Pekingese Breed Information
The Pekingese, a compact, stocky, heavily-built small dog, is a courageous dog breed, with a lion-like countenance resulting largely from its huge mane. It is more bold and with high self-esteem than dainty, delicate or pretty. Spoiling the Pekingese may result in aggression.
The Pekingese is brave and bold, despite its small size
Country of Origin:
The Pekingese originated in China.
Pekingese range from 6 inches to 9 inches.
Pekingese range from 7 to 12 pounds.
Pekingese can be any solid color or particolor.
Pekingese have long, straight and full-bodied coats. Regular brushing is required to prevent the Pekingese's coat from matting.
The Pekingese is a very controlling dog breed and does not understand who the master of the house is. The Pekingese can be difficult to housebreak. Very suspicious of strangers, this dog breed makes an excellent watchdog. It is known to be stubborn.
The Pekingese is susceptible to knee, eye, breathing and heart problems. This dog breed also has a difficult time giving birth.
The expected life span of the Pekingese 13-15 years.
Pekingese do well in apartments because they require little in the form of exercise. Some sort of activity is needed, however, to keep the Pekingese in good health.
The Pekingese is in the Toy Group.
This breed is over 2,000 years old and has changed little over the centuries. Affectionately known as a Peke, these tiny bundles of fur originated in China, where they were favorites in the Imperial Court. In fact, another name for the Pekingese is the Fu Dog, with Fu representing the Chinese word for happy. The Peke’s ancestry is intertwined with that of the Tibetan Spaniel, the Japanese Chin, the Papillon, the Long-haired Chihuahua, the Shih Tzu, and the Pug.
How did the Pekingese breed originate?
Although the actual origins of the Pekingese are somewhat cloudy because it is so ancient, there are three charming legends surrounding the origins of the breed. In the first, a lion fell in love with a marmoset, but the lion was much too large. He asked Buddha to shrink him to the size of the marmoset. The tiny lion was the first Pekingese.
In the second legend, the lion fell in love with a butterfly. They both went to Buddha to ask him to equalize their size. The Pekingese was the result.
Finally, the third legend has a lion mating with a monkey, after visiting Buddha to care for the size difference. The match gave the offspring the nobility of a lion and the bowlegged walk of a monkey.
In all of these legends, the involvement of Buddha in the origins of the dog meant that the dog belonged in the temples of China. He was small enough to explore and ferret out any demons that might be in the temple, and he was so fierce from his lion ancestry that he could destroy even the largest of demons.
What does a Peke look like?
Originally bred with a spaniel-type coat, the Pekingese is usually shown today with a long-haired coat in just about any color combination. The majority of Pekes are either gold, red, or sable, but the breed standard allows for light gold, cream, black, white, sable, blue, or black and tan.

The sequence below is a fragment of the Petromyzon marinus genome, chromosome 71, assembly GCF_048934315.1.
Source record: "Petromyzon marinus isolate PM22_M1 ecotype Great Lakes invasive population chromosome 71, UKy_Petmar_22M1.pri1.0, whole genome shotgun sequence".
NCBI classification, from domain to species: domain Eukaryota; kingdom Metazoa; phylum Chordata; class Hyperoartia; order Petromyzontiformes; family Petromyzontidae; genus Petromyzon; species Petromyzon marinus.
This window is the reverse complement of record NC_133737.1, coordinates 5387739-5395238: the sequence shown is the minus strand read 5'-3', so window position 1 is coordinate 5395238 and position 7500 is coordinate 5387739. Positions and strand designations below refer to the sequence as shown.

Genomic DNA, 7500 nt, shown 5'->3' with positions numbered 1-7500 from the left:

The dogs weigh from 7 – 14 pounds and stand about 6 – 9 inches tall. Dogs over 14 pounds are disqualified from the show ring. Smaller Pekingese may be called sleeve Pekingese or “sleeves” because Chinese emperors used to carry the smallest dogs in the sleeves of their robes.
The head of a Pekingese is very large in proportion to his body. The massive topskull is flat with wide set, bold eyes and a broad lower jaw. The face is flat and slants back slightly from the chin to the forehead. Ears are heart-shaped and lie flat against the head. The broad, short nose is black with wide open nostrils. A hair-covered fold of skin, known as the wrinkle, separates the upper and lower areas of the face. The wrinkle goes across both cheeks, ending in a slight V over the bridge of the nose.
The Peke body is pear-shaped and low to the ground, with a high tail arched over the back. The forelegs are slightly bowed, with the front feet turned slightly outwards. The rear legs are straighter and the back feet point straight ahead.
The Pekingese has a double coat, composed of a long, straight top coat and a thick, soft undercoat. There is a mane around the neck and shoulders, giving the dog its nickname of “lion dog”.
How do I care for my Pekingese?
A healthy Pekingese coat requires daily brushing and visits to a groomer about once every three months. This keeps the coat clean while preventing tangles. If you do not intend to show your Peke, there is no need to mess with the longer coat, as you can just have the groomer cut him in an easy to care for, all-over short style known as a puppy cut. Diligence in grooming will help to control the moderate shedding associated with these hairy dogs.
Daily face washing is important. You must clean out the corners of your Peke’s eyes and along the facial wrinkle to prevent the formation of hotspots. These painful sores can form in a hurry and are sometimes difficult to clear up, particularly on the face.
What can I expect from my Peke?